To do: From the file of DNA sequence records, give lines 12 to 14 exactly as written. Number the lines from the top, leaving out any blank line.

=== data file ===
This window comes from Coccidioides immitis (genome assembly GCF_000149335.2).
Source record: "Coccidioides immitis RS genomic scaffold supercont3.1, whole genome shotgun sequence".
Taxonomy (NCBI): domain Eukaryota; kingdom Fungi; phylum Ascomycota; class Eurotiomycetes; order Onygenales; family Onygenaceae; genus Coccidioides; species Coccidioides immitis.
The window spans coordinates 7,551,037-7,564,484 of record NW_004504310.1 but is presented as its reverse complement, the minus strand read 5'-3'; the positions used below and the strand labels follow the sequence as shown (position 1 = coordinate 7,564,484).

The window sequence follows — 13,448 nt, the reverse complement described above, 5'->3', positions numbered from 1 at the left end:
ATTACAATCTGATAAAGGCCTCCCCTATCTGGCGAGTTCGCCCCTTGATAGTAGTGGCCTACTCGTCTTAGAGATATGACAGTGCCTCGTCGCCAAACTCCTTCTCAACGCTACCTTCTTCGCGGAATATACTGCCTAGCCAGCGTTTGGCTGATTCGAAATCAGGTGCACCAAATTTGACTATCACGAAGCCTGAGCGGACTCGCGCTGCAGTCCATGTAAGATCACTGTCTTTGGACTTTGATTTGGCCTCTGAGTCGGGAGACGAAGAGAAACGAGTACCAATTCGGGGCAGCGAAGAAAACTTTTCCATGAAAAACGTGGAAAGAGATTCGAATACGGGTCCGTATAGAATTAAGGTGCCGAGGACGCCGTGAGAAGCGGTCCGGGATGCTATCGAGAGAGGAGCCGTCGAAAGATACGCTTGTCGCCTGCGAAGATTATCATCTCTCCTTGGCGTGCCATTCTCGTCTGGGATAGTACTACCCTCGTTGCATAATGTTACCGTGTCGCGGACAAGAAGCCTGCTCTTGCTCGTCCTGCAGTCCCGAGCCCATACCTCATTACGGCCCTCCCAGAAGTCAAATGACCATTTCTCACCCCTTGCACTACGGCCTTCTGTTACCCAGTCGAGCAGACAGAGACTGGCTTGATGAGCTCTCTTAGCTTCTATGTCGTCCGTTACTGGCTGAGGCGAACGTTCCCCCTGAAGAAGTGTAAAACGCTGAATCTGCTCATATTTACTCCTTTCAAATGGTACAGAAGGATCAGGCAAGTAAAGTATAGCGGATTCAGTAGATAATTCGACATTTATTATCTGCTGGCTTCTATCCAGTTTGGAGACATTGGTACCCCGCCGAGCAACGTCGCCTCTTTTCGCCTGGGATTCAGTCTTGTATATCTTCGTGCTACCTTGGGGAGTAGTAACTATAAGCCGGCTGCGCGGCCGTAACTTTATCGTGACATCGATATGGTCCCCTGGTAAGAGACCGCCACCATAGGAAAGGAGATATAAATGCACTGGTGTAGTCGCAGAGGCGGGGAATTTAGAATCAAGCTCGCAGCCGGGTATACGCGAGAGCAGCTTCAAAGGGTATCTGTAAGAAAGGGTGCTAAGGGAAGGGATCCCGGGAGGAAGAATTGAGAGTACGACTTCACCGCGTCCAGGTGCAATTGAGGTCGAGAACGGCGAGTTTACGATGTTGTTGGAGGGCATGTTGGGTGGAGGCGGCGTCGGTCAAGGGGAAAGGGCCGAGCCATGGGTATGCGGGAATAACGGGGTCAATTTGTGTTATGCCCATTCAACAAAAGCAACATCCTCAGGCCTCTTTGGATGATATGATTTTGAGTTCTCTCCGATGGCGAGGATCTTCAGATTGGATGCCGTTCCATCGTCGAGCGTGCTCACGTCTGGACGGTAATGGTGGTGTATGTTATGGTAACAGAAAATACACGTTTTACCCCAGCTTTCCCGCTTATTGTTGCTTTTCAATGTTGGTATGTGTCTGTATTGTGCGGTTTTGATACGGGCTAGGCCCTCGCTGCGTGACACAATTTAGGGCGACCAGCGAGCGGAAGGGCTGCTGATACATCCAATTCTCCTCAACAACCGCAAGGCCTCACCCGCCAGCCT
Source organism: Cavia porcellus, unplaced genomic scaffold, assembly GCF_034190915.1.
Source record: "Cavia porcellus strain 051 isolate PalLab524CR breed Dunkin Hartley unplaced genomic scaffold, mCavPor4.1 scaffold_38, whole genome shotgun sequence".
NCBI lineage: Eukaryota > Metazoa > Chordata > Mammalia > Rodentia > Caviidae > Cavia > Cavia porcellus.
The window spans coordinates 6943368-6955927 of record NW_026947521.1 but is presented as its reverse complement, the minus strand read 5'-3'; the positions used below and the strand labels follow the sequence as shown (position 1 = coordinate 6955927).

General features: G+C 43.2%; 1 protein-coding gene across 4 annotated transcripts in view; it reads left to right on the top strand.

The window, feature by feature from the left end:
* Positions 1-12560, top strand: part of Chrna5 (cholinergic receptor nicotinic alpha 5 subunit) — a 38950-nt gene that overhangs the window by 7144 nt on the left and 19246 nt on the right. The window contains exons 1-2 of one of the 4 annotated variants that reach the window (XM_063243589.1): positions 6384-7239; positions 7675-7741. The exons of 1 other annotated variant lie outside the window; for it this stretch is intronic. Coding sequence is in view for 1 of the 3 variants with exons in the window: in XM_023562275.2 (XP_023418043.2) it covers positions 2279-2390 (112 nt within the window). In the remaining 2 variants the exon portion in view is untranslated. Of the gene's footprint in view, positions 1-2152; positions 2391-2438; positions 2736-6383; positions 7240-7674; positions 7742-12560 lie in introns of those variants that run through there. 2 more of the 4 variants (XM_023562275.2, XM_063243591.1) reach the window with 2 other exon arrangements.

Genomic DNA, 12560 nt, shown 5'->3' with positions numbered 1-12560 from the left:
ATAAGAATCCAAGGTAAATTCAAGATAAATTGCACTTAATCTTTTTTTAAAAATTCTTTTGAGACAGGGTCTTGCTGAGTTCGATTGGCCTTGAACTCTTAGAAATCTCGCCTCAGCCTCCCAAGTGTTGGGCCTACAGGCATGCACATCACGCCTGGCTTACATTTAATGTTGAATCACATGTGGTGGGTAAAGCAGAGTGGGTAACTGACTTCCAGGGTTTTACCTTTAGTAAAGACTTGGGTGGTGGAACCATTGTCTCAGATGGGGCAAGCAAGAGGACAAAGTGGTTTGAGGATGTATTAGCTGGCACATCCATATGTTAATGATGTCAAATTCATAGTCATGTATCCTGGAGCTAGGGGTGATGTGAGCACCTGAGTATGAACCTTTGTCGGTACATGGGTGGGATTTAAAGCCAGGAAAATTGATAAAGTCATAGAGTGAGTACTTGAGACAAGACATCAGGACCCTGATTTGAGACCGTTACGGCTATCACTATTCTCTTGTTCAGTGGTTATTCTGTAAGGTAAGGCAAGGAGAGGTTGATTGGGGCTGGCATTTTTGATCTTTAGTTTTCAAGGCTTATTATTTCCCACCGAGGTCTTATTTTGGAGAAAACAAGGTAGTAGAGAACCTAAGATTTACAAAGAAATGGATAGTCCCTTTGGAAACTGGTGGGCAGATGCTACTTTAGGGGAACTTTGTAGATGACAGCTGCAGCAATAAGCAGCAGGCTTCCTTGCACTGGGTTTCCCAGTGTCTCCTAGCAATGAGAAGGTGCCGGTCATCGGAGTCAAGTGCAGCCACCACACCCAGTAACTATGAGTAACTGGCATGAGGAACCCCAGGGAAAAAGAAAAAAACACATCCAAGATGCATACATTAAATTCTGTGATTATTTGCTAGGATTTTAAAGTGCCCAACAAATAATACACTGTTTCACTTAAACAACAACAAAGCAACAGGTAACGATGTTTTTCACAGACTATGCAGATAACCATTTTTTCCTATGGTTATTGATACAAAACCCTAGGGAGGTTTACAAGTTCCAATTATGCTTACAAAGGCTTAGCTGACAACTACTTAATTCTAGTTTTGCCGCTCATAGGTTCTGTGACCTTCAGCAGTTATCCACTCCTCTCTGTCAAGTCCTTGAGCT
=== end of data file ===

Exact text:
The window, feature by feature from the left end:
* Positions 1-12560, top strand: part of Chrna5 (cholinergic receptor nicotinic alpha 5 subunit) — a 38950-nt gene that overhangs the window by 7144 nt on the left and 19246 nt on the right. The window contains exons 1-2 of one of the 4 annotated variants that reach the window (XM_063243589.1): positions 6384-7239; positions 7675-7741. The exons of 1 other annotated variant lie outside the window; for it this stretch is intronic. Coding sequence is in view for 1 of the 3 variants with exons in the window: in XM_023562275.2 (XP_023418043.2) it covers positions 2279-2390 (112 nt within the window). In the remaining 2 variants the exon portion in view is untranslated. Of the gene's footprint in view, positions 1-2152; positions 2391-2438; positions 2736-6383; positions 7240-7674; positions 7742-12560 lie in introns of those variants that run through there. 2 more of the 4 variants (XM_023562275.2, XM_063243591.1) reach the window with 2 other exon arrangements.

Genomic DNA, 12560 nt, shown 5'->3' with positions numbered 1-12560 from the left: